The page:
So, you’re next to jump. Try not to stand by the door too long, it’s better for you and your horse to be moving and thinking forward. Good manners usually means the rider exiting the arena will wait for you to enter before leaving, but don’t take that for granted! Deep breath, touch your horse on the neck and reassure him, and in you go.
Jumping in competitions could be the main objective – if you are naturally confident and competitive. For other riders, it’s not about rivalry – it’s about challenging yourself, and your horse. It’s a measure of your training and your riding skills, as well as trying to keep a cool head under pressure. Most of all it’s fun, and you are sharing the experience with your trusted friend.
Consider the early days of competing as experience – learn from mistakes and don’t dwell on them. Be realistic about your capabilities, and stay in control of everything that you can. Be as well prepared as possible.
Practising at a suitable venue is vital as you get ready for your first show experience. Many show centres will let you hire their arena for training, often with a full show jumping course set up. Arrange a lesson with your instructor at the venue and build up to jumping a course at a height comfortable for you and your horse. Have a couple of sessions if you can, close to your show date, so both you and your horse have the memories fresh in your minds.
Before the show make a list of stuff you will take – many a rider has arrived at a show minus their jacket or a girth! Arrange to have someone with you, a horse holder, practise jump assistant and general supporter…..and great if your instructor can come too.
A club, or an unaffiliated show will usually offer classes from 55 – 90cms. The judges and course builders are usually volunteers and organisers. The courses are generally less technical, but the distances may vary as trying to cater from 12.2hh to 16.2hh is very tricky! These shows are great to get you started, you and your horse have lot to learn about ‘ringcraft’, and the size of the jumps is not important.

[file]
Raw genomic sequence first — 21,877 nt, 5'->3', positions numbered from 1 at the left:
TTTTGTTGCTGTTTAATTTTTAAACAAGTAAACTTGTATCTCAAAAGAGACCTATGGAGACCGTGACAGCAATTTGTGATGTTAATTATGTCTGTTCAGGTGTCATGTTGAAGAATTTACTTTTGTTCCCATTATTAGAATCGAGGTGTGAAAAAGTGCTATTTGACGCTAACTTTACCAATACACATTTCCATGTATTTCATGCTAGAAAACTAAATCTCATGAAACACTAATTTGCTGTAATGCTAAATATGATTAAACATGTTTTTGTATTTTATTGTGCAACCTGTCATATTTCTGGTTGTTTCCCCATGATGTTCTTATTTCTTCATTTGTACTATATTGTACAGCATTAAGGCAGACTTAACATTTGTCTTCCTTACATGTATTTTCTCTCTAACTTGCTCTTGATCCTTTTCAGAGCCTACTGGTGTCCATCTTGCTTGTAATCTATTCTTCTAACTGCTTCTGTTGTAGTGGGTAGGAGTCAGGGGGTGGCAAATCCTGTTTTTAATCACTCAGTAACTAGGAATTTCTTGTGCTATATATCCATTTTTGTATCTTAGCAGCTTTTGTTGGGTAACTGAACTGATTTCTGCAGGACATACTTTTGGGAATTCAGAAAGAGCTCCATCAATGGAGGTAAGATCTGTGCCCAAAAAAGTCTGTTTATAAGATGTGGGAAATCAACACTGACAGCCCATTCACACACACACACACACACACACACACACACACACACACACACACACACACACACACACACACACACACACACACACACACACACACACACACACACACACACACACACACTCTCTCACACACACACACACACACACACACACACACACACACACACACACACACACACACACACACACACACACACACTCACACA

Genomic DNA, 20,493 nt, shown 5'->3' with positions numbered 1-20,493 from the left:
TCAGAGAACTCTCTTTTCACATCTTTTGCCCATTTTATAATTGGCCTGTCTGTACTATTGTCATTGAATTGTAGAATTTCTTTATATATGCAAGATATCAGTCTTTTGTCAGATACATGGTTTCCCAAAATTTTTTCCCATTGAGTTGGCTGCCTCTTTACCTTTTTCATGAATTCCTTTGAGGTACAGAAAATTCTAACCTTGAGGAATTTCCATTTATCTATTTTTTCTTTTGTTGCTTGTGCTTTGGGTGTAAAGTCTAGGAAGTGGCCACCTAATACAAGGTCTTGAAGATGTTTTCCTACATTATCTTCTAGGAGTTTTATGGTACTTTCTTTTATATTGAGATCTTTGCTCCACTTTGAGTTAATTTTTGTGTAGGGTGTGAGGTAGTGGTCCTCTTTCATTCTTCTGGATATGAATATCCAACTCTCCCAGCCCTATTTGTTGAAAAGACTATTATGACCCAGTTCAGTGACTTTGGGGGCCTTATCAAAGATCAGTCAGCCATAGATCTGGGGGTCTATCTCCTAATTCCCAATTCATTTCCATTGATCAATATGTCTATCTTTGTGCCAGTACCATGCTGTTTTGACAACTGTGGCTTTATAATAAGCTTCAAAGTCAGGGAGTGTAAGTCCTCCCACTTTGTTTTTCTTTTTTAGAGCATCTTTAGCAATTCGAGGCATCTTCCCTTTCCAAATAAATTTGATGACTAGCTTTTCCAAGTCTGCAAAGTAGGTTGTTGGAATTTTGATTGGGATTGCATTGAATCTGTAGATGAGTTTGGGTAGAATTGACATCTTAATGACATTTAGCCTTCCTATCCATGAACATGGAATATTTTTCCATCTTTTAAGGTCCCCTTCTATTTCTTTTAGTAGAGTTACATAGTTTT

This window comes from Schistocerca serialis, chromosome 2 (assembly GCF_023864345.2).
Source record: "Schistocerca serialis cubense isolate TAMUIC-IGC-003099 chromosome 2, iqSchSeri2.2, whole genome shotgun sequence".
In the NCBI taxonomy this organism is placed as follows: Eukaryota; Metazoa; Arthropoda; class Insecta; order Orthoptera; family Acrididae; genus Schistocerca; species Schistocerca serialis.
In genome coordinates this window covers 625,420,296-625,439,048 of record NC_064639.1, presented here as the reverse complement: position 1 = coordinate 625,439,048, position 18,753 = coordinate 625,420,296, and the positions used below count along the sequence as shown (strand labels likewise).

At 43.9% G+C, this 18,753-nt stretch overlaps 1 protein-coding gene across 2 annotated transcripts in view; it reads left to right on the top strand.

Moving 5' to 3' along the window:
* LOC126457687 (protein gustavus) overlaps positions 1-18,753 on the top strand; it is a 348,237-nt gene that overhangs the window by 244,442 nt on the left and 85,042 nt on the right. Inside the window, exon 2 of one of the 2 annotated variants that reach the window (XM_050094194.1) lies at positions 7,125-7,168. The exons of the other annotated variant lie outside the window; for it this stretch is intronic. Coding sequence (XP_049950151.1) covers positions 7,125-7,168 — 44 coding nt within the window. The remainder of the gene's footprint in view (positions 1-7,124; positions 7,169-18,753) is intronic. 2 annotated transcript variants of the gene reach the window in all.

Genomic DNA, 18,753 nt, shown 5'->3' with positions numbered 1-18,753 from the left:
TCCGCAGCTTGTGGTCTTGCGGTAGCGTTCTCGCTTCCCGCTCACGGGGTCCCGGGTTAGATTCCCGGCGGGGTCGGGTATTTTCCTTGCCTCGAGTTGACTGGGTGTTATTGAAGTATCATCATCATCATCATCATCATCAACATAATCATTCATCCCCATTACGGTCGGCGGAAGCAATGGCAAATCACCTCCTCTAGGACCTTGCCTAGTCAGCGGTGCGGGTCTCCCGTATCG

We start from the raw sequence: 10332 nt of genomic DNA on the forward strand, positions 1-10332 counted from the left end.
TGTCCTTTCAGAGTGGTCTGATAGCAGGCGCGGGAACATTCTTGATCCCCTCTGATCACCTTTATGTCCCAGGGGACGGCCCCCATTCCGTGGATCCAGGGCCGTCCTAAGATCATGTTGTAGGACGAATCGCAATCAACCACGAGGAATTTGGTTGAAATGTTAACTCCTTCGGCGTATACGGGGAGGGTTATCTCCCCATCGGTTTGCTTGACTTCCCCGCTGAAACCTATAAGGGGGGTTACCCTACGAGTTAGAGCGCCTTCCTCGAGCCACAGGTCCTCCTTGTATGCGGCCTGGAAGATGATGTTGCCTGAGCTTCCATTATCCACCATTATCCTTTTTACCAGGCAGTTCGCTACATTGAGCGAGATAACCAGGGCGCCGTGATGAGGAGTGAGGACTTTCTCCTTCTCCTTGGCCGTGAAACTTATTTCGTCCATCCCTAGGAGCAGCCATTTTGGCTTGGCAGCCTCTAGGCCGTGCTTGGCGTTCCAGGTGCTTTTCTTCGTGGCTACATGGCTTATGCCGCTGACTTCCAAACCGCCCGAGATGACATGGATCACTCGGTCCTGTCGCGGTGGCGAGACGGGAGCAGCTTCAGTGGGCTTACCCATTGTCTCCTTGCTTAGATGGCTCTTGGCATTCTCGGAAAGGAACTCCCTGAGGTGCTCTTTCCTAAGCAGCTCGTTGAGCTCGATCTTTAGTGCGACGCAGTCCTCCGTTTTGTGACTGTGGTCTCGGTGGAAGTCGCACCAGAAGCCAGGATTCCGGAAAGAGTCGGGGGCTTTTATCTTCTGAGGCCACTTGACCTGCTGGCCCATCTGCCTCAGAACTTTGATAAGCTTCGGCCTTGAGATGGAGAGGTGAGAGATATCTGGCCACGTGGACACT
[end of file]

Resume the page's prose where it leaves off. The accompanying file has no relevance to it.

As your confidence develops you can be more ambitious…shows affiliated to British Showjumping (BS) start at 90cms, and the smaller classes run a novice and open section concurrently. The course builder must be registered, and the judges are BS qualified. The jumps will be more imposing, with bigger fillers and wider spreads, but the distances will be consistent and the more technical tracks challenging and fun!
If you want to compete regularly at affiliated shows, both horse and rider will need to be registered with BS. However, you can buy a ‘ticket to ride’ if you want to have a go before registering – to jump on a ticket you simply arrive and enter at your show as usual and state clearly that you are riding on a ticket, you can then purchase your ticket when you enter.
Next time we will look at the show day, and how to get a key element right – the practise jump.